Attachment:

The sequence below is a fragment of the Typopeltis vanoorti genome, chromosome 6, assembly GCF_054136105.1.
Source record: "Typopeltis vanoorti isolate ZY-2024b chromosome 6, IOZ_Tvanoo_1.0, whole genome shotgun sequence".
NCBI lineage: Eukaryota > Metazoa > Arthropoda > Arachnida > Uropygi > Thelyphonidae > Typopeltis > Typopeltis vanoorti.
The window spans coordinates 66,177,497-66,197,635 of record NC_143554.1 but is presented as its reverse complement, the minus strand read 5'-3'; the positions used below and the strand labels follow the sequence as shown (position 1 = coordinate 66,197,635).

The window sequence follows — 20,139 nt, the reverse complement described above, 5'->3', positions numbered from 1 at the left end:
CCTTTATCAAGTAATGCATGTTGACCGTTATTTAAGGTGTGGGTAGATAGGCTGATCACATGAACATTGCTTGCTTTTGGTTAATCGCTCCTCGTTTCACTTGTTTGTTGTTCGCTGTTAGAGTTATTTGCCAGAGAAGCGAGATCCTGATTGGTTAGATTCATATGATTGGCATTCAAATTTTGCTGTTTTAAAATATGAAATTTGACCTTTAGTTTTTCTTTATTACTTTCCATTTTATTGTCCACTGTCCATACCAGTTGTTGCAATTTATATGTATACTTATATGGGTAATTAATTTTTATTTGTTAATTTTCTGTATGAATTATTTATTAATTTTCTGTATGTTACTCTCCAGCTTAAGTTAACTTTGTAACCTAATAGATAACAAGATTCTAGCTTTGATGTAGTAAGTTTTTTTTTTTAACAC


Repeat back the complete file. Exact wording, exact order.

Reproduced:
The sequence below is a fragment of the Typopeltis vanoorti genome, chromosome 6, assembly GCF_054136105.1.
Source record: "Typopeltis vanoorti isolate ZY-2024b chromosome 6, IOZ_Tvanoo_1.0, whole genome shotgun sequence".
NCBI lineage: Eukaryota > Metazoa > Arthropoda > Arachnida > Uropygi > Thelyphonidae > Typopeltis > Typopeltis vanoorti.
The window spans coordinates 66,177,497-66,197,635 of record NC_143554.1 but is presented as its reverse complement, the minus strand read 5'-3'; the positions used below and the strand labels follow the sequence as shown (position 1 = coordinate 66,197,635).

The window sequence follows — 20,139 nt, the reverse complement described above, 5'->3', positions numbered from 1 at the left end:
CCTTTATCAAGTAATGCATGTTGACCGTTATTTAAGGTGTGGGTAGATAGGCTGATCACATGAACATTGCTTGCTTTTGGTTAATCGCTCCTCGTTTCACTTGTTTGTTGTTCGCTGTTAGAGTTATTTGCCAGAGAAGCGAGATCCTGATTGGTTAGATTCATATGATTGGCATTCAAATTTTGCTGTTTTAAAATATGAAATTTGACCTTTAGTTTTTCTTTATTACTTTCCATTTTATTGTCCACTGTCCATACCAGTTGTTGCAATTTATATGTATACTTATATGGGTAATTAATTTTTATTTGTTAATTTTCTGTATGAATTATTTATTAATTTTCTGTATGTTACTCTCCAGCTTAAGTTAACTTTGTAACCTAATAGATAACAAGATTCTAGCTTTGATGTAGTAAGTTTTTTTTTTTAACAC